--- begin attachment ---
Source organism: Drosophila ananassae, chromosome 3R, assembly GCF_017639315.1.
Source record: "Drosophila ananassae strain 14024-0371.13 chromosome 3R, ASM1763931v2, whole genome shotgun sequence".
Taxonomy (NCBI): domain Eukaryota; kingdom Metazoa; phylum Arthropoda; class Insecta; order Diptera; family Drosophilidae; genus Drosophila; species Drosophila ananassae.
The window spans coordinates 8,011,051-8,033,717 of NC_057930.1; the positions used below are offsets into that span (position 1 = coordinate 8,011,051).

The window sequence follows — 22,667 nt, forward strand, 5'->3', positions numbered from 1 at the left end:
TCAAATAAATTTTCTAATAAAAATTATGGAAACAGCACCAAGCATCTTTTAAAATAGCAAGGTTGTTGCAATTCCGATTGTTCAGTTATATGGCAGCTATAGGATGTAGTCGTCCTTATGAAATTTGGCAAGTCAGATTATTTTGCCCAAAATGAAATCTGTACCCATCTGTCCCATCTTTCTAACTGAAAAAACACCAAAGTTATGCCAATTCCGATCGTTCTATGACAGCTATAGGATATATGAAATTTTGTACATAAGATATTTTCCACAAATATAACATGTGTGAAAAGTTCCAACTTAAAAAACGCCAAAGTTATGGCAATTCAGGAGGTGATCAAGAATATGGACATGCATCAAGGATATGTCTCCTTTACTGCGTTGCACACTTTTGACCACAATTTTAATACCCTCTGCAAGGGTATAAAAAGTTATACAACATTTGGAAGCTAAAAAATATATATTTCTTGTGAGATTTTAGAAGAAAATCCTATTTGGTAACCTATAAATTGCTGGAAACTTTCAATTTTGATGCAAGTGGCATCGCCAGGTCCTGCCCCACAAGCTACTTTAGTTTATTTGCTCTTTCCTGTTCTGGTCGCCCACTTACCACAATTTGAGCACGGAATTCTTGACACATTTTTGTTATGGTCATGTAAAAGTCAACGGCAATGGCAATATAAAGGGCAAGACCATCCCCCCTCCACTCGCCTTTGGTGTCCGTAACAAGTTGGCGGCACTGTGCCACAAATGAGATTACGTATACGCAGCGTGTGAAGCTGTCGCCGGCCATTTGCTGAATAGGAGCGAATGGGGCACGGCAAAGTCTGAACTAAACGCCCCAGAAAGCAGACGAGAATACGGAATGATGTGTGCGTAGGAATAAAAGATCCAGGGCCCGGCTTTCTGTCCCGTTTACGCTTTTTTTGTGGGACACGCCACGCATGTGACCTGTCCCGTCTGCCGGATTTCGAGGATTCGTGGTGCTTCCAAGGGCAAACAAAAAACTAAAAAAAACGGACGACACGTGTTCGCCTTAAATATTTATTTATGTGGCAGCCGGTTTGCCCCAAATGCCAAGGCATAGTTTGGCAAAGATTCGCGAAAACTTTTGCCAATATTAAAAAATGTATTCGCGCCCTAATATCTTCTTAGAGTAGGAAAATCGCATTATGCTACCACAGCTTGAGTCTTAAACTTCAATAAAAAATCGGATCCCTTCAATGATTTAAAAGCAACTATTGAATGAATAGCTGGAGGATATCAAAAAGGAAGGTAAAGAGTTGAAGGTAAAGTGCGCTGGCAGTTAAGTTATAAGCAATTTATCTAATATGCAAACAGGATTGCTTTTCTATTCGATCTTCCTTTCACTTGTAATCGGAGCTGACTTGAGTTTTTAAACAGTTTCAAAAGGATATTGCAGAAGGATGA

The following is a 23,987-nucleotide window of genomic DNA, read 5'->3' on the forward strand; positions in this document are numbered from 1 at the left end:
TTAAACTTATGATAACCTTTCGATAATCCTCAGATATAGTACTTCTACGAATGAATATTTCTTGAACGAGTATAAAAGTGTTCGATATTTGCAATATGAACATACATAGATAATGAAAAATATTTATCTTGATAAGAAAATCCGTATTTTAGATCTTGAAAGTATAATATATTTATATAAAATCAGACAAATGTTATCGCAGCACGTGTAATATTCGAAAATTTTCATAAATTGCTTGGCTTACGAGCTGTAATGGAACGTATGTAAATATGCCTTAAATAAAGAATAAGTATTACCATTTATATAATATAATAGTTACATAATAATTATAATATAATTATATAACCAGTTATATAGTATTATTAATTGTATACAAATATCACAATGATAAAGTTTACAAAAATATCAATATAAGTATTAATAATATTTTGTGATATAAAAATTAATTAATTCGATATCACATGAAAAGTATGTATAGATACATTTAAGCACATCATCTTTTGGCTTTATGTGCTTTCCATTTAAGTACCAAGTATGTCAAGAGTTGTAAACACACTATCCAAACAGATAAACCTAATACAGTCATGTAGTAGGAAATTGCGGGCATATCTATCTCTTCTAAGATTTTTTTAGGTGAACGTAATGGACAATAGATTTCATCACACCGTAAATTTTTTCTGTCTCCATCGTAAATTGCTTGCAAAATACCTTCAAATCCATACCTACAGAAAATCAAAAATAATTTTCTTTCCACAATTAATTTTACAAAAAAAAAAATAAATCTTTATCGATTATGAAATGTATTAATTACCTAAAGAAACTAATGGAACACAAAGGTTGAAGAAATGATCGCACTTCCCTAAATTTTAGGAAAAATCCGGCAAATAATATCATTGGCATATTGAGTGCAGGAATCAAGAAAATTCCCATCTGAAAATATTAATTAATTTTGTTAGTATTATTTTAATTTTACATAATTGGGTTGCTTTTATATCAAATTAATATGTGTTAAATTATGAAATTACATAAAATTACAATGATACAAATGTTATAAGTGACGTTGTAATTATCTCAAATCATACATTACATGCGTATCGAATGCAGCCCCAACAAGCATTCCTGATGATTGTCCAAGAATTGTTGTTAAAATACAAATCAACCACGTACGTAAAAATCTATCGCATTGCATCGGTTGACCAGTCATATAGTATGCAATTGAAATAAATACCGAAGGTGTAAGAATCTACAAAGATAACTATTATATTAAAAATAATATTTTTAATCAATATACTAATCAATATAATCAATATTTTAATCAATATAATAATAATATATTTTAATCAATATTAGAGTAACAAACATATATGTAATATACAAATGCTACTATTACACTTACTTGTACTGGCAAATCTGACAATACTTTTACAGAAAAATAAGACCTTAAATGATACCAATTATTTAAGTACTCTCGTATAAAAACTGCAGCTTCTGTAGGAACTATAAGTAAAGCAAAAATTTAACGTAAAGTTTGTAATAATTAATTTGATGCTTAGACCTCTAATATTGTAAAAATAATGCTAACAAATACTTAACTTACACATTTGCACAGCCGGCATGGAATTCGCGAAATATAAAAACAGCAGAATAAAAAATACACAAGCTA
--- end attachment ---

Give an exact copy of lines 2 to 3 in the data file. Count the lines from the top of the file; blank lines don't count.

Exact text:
Source record: "Drosophila ananassae strain 14024-0371.13 chromosome 3R, ASM1763931v2, whole genome shotgun sequence".
Taxonomy (NCBI): domain Eukaryota; kingdom Metazoa; phylum Arthropoda; class Insecta; order Diptera; family Drosophilidae; genus Drosophila; species Drosophila ananassae.